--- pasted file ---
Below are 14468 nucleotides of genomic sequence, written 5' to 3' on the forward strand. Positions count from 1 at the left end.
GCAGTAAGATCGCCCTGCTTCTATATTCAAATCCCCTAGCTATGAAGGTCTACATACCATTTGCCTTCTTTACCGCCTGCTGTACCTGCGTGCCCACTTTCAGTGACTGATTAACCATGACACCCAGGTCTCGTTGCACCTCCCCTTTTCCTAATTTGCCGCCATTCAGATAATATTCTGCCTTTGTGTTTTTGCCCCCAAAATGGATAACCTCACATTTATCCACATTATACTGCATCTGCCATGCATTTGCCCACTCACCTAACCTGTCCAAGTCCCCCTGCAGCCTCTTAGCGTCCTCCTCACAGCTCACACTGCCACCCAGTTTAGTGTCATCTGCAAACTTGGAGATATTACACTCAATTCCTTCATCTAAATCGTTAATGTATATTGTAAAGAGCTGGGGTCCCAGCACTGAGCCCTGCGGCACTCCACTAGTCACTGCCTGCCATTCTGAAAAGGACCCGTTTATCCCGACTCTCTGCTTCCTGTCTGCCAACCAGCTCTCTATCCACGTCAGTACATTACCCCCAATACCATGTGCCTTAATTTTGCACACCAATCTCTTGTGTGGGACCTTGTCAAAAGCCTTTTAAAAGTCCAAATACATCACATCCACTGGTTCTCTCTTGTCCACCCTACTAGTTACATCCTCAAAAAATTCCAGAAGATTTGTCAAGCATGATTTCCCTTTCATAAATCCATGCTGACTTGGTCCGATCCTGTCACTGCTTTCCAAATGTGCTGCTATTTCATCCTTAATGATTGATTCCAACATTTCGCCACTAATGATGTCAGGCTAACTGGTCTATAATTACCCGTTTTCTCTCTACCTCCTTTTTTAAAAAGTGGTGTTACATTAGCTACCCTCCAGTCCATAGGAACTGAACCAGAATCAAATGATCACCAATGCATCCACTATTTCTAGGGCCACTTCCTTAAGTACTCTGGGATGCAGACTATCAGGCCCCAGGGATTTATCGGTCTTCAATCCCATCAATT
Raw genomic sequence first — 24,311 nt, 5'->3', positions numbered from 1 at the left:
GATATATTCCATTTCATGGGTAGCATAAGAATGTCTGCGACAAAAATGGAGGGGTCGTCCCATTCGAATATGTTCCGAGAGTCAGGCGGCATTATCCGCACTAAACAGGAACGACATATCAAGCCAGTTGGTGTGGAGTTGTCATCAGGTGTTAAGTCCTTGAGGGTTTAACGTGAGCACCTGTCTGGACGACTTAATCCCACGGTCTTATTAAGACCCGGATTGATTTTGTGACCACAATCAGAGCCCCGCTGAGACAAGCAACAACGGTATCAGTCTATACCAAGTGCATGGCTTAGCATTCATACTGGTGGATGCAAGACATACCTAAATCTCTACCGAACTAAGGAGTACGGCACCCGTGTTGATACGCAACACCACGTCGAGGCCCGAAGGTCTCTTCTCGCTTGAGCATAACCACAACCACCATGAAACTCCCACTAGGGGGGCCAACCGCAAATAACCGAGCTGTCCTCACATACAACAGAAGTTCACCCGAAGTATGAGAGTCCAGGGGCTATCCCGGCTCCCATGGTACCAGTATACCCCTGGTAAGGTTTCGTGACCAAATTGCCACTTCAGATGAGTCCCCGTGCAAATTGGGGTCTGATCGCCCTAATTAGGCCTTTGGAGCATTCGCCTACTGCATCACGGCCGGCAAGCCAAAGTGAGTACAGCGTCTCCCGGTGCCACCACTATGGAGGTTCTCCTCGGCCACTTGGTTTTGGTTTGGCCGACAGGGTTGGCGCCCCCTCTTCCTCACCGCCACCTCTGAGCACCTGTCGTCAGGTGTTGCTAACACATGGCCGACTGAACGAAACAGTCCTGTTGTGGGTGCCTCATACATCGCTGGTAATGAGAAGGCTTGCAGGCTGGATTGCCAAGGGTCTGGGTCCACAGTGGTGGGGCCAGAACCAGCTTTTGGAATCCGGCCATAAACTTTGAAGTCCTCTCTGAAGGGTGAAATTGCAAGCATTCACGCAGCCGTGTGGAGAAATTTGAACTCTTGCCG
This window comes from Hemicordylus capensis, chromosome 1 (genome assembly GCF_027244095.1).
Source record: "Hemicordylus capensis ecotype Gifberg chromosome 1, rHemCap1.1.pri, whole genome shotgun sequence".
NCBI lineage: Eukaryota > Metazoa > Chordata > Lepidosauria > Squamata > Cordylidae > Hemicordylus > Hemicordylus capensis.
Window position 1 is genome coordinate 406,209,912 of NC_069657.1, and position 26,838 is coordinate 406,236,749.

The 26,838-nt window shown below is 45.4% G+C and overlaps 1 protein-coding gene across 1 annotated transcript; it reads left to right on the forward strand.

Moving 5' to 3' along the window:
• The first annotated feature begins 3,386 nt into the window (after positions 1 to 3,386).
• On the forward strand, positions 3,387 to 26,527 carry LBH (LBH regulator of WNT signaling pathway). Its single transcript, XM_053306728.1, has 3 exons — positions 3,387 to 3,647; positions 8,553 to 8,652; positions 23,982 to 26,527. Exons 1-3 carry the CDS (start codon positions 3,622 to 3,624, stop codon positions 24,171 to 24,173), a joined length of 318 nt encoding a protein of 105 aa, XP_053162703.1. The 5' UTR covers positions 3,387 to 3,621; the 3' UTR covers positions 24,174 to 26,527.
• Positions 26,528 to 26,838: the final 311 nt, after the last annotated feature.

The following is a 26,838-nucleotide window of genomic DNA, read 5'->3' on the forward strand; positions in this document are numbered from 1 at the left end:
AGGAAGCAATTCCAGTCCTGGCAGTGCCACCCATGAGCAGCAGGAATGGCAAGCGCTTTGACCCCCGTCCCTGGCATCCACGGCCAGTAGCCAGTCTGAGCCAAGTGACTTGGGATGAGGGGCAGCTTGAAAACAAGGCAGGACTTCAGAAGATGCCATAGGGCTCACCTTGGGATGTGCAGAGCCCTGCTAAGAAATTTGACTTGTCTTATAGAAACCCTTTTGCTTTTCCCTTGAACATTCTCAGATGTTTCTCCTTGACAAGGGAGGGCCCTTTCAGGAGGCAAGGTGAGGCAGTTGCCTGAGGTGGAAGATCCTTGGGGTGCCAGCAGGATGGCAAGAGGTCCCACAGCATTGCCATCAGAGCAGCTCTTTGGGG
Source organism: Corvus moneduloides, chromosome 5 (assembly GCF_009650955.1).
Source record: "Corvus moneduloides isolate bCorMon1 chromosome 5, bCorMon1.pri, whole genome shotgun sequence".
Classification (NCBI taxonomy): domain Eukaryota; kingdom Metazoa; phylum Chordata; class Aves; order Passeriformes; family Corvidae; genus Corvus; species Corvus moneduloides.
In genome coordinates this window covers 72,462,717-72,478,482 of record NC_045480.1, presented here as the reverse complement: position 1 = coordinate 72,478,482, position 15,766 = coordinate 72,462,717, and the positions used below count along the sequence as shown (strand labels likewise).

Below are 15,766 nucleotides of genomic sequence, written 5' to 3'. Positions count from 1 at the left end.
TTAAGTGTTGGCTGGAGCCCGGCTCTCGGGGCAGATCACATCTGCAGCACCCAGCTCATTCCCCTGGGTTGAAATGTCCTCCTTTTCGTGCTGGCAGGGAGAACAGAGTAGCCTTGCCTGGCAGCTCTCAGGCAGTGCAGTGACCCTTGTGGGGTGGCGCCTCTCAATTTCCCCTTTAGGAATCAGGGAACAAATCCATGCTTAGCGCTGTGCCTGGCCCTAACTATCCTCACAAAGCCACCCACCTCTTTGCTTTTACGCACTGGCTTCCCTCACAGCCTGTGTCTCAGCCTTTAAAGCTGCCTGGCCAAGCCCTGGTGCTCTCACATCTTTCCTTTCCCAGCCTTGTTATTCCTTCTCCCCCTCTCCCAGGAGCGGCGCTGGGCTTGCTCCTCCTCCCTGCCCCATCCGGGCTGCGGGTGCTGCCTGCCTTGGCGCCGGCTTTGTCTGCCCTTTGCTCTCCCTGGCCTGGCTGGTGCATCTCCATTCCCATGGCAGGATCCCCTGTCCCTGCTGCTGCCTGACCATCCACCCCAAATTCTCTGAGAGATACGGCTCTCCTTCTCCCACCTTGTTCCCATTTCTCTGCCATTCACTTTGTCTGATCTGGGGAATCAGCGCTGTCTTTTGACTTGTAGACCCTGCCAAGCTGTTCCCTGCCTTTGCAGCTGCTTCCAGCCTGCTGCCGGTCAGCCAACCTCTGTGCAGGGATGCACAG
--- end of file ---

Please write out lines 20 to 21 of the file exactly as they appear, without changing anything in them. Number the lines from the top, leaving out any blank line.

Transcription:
Below are 15,766 nucleotides of genomic sequence, written 5' to 3'. Positions count from 1 at the left end.
TTAAGTGTTGGCTGGAGCCCGGCTCTCGGGGCAGATCACATCTGCAGCACCCAGCTCATTCCCCTGGGTTGAAATGTCCTCCTTTTCGTGCTGGCAGGGAGAACAGAGTAGCCTTGCCTGGCAGCTCTCAGGCAGTGCAGTGACCCTTGTGGGGTGGCGCCTCTCAATTTCCCCTTTAGGAATCAGGGAACAAATCCATGCTTAGCGCTGTGCCTGGCCCTAACTATCCTCACAAAGCCACCCACCTCTTTGCTTTTACGCACTGGCTTCCCTCACAGCCTGTGTCTCAGCCTTTAAAGCTGCCTGGCCAAGCCCTGGTGCTCTCACATCTTTCCTTTCCCAGCCTTGTTATTCCTTCTCCCCCTCTCCCAGGAGCGGCGCTGGGCTTGCTCCTCCTCCCTGCCCCATCCGGGCTGCGGGTGCTGCCTGCCTTGGCGCCGGCTTTGTCTGCCCTTTGCTCTCCCTGGCCTGGCTGGTGCATCTCCATTCCCATGGCAGGATCCCCTGTCCCTGCTGCTGCCTGACCATCCACCCCAAATTCTCTGAGAGATACGGCTCTCCTTCTCCCACCTTGTTCCCATTTCTCTGCCATTCACTTTGTCTGATCTGGGGAATCAGCGCTGTCTTTTGACTTGTAGACCCTGCCAAGCTGTTCCCTGCCTTTGCAGCTGCTTCCAGCCTGCTGCCGGTCAGCCAACCTCTGTGCAGGGATGCACAG